To repeat my point in my earlier post, I don’t greatly care which country our economic immigrants come from. The skills and ideas they bring are what matter most in terms of the prospect of economic benefits to New Zealanders. The data suggest that typical skill level is a lot lower than successive governments have suggested.
But in this chart I simply take the annual MBIE data on the country of citizenship of holders of outstanding work visas (all types of work visas, but not including students here on student visas but with work rights) and group the countries by continent. The data are all from MBIE’s Migration Trends and Outlook tables.
Over those years, the number of outstanding work visas increased from 94,370 to 132,781.
The advantage of these data is that they show outstanding stocks, so remove all those who have come and then gone again. The disadvantages are that:
- the most recent data relate to the year ending last June. However, as the chart suggests, the patterns don’t seem to change that much from year to year. The chart is unlikely to be misleading about the current position,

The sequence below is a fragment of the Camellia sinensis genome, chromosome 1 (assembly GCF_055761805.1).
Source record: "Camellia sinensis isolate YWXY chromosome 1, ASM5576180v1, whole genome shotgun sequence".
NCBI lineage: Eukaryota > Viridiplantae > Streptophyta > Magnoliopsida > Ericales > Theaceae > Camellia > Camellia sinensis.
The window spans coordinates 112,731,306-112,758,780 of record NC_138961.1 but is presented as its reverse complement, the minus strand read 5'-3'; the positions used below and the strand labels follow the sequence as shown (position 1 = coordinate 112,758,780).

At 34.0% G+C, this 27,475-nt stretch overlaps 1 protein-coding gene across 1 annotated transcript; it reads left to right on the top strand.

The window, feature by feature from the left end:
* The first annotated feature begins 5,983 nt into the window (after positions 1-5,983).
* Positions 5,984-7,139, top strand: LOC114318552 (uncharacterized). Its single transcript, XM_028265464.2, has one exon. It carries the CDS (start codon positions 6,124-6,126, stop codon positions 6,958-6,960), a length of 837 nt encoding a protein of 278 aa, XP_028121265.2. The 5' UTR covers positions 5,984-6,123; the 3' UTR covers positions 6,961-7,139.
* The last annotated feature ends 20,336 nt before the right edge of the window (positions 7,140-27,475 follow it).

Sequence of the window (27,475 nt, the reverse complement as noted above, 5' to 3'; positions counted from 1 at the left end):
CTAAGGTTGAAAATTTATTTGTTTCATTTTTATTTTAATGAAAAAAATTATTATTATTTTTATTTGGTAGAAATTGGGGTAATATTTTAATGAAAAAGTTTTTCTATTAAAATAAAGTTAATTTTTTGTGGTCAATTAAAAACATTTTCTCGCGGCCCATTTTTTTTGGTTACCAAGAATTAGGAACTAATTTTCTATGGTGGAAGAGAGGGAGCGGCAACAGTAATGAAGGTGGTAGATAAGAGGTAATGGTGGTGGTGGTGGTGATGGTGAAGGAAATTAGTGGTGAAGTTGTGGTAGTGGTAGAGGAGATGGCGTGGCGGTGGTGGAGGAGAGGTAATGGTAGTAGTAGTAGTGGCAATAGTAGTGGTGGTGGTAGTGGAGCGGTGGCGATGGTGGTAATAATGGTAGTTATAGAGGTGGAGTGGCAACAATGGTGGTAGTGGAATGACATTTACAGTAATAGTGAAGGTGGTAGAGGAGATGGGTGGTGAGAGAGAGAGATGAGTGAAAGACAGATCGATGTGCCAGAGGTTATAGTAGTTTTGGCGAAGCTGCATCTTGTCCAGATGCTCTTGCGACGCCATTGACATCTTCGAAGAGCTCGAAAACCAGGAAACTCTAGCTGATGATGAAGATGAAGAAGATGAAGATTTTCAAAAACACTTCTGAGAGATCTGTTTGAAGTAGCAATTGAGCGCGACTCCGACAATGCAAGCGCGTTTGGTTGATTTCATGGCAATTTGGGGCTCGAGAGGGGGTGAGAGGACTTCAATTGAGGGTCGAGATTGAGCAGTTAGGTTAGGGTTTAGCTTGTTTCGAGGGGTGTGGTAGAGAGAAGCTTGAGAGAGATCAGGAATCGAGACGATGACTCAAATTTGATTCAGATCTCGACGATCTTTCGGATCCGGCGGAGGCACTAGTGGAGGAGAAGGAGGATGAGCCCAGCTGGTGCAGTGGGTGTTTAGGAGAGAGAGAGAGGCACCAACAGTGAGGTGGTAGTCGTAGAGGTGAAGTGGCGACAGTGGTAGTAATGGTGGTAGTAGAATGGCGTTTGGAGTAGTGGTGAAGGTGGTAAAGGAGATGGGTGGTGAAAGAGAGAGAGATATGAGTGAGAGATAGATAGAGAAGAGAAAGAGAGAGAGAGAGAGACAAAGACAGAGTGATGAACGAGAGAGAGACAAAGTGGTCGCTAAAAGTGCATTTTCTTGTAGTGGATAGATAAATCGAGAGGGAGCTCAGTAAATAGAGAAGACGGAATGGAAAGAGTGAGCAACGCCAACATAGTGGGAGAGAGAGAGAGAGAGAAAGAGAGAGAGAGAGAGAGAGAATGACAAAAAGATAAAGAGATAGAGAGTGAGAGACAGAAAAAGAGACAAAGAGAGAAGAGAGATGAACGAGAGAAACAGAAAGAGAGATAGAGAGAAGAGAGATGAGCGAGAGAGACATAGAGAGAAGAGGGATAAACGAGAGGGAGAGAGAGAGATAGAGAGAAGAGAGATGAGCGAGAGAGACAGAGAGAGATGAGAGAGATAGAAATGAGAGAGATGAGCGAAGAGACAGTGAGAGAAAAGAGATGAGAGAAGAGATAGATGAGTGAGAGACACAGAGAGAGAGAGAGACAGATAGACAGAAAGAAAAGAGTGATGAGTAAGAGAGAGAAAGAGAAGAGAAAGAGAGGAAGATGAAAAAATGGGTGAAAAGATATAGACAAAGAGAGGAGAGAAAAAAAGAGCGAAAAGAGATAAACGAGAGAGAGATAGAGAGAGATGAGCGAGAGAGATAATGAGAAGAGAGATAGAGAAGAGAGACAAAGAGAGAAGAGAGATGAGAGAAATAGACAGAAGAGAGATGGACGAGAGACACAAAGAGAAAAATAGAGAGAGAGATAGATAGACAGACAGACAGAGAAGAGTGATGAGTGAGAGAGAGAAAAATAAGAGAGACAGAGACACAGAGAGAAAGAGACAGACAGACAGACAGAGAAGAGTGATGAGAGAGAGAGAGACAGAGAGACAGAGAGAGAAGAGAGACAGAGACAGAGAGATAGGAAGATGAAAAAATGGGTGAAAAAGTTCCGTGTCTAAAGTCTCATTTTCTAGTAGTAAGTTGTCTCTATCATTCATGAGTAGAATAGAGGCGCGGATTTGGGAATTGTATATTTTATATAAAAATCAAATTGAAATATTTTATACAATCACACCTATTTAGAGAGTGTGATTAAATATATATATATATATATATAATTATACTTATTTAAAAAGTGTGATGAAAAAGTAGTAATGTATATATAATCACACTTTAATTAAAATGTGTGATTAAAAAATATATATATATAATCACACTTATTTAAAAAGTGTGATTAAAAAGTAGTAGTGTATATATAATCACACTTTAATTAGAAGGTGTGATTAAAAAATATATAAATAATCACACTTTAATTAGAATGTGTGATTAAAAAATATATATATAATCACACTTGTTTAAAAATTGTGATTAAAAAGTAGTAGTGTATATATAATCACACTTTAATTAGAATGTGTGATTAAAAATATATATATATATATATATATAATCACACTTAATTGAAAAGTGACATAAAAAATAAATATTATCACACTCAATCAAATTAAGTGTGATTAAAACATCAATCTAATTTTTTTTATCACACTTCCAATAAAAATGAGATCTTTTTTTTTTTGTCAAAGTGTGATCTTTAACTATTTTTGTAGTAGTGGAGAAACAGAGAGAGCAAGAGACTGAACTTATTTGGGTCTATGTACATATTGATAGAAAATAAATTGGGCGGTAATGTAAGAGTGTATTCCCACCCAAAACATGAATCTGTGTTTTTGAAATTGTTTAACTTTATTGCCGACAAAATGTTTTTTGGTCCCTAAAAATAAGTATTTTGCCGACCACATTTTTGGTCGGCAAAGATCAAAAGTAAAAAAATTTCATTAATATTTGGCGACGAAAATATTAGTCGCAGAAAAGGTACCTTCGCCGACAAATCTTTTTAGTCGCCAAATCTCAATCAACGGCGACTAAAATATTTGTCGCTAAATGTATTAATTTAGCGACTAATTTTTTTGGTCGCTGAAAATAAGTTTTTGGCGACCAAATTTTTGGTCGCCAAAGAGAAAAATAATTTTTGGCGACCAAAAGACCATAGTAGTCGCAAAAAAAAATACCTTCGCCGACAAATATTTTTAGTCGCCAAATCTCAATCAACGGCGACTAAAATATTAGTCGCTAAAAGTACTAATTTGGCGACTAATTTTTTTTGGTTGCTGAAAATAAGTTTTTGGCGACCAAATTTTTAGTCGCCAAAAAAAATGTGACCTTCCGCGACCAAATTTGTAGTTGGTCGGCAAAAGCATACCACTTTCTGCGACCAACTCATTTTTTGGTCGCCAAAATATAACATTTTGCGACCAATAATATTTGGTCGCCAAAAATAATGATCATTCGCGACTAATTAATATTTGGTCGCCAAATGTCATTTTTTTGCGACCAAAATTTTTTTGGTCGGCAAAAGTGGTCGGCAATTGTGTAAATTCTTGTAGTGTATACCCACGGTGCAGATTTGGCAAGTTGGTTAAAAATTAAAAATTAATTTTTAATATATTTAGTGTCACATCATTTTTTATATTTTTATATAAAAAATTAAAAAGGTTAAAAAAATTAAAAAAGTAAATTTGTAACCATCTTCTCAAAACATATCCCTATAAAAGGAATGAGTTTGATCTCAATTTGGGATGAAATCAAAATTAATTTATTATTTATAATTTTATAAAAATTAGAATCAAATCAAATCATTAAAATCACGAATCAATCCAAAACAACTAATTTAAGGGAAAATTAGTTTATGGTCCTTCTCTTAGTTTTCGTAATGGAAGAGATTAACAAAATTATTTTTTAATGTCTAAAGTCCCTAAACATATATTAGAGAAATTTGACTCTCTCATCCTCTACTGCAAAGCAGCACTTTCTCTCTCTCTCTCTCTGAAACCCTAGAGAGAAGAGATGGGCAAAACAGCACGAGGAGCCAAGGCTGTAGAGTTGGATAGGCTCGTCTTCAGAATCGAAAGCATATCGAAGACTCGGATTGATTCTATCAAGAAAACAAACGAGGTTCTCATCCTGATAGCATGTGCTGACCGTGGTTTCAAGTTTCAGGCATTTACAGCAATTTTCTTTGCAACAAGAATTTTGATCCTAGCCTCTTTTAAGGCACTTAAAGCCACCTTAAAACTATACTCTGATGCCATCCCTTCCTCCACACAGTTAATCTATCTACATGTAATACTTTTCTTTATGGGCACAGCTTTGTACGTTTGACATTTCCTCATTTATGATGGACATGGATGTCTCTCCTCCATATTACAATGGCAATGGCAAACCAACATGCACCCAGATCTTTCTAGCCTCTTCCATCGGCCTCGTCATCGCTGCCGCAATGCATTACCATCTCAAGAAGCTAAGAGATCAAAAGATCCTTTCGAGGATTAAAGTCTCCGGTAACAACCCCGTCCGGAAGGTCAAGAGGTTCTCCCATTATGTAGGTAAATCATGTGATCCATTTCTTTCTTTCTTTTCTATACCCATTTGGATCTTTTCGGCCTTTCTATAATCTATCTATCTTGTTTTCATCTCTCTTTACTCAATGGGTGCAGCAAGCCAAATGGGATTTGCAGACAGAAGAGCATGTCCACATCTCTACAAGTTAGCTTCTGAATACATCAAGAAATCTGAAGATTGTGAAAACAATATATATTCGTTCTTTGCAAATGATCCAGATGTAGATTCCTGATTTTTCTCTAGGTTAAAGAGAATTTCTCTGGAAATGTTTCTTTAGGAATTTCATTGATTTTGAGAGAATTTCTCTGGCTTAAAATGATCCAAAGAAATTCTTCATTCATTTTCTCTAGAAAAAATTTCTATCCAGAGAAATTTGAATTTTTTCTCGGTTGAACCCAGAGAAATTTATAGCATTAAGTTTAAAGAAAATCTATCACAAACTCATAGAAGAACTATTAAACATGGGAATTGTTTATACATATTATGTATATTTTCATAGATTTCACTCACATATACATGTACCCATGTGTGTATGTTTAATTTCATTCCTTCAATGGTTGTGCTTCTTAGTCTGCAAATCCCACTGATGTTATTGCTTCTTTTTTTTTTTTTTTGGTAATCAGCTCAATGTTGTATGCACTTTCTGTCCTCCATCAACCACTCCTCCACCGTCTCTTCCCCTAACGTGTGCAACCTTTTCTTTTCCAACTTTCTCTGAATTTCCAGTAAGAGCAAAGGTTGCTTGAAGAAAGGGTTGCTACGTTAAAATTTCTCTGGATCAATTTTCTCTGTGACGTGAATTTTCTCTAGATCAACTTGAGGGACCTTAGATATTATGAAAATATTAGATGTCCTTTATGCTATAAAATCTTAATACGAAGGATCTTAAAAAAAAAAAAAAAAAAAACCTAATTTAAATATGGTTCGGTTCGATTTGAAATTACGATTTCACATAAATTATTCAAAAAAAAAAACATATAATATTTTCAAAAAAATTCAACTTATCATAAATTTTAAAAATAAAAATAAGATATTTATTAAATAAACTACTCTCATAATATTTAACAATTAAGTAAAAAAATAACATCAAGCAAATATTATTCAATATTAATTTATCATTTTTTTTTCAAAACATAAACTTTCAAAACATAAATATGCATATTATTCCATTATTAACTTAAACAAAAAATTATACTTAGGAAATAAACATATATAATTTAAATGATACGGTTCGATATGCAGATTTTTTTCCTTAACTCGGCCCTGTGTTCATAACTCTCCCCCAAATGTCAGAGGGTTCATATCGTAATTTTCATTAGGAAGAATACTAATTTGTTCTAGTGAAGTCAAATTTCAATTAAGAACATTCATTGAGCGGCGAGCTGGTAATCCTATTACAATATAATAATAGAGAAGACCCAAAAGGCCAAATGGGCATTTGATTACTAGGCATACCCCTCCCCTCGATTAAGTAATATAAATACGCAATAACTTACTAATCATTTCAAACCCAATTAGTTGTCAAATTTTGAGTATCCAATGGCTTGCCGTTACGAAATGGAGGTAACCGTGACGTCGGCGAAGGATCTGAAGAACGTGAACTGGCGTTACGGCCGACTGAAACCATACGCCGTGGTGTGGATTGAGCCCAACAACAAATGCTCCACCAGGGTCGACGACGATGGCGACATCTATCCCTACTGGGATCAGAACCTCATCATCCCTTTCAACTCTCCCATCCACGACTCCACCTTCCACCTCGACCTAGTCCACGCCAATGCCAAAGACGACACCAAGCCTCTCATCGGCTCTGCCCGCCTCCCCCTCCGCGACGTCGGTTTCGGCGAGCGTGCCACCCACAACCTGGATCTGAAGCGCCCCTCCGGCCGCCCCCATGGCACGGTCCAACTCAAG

- the chart includes people on working holiday visas. Ideally, we would look at them separately, but for those focused on the Asia vs other split the working holiday vias numbers are dominated by European countries (UK, Germany, France, with only South Korea and Japn in the top 10, well behind the big three)
- the chart doesn’t include those here on student visas exercising their legal rights to work. Those numbers will be totally dominated by people from Asian countries.
To repeat again, I’m interested in the policy settings, and the overall (including distributional) economic effects. But it is still worth clearing away attempts to muddy the water, and the Herald’s suggestion, using inadequate PLT data, that temporary migrants on work visas are not dominated by people from Asian countries, is misleading at very best.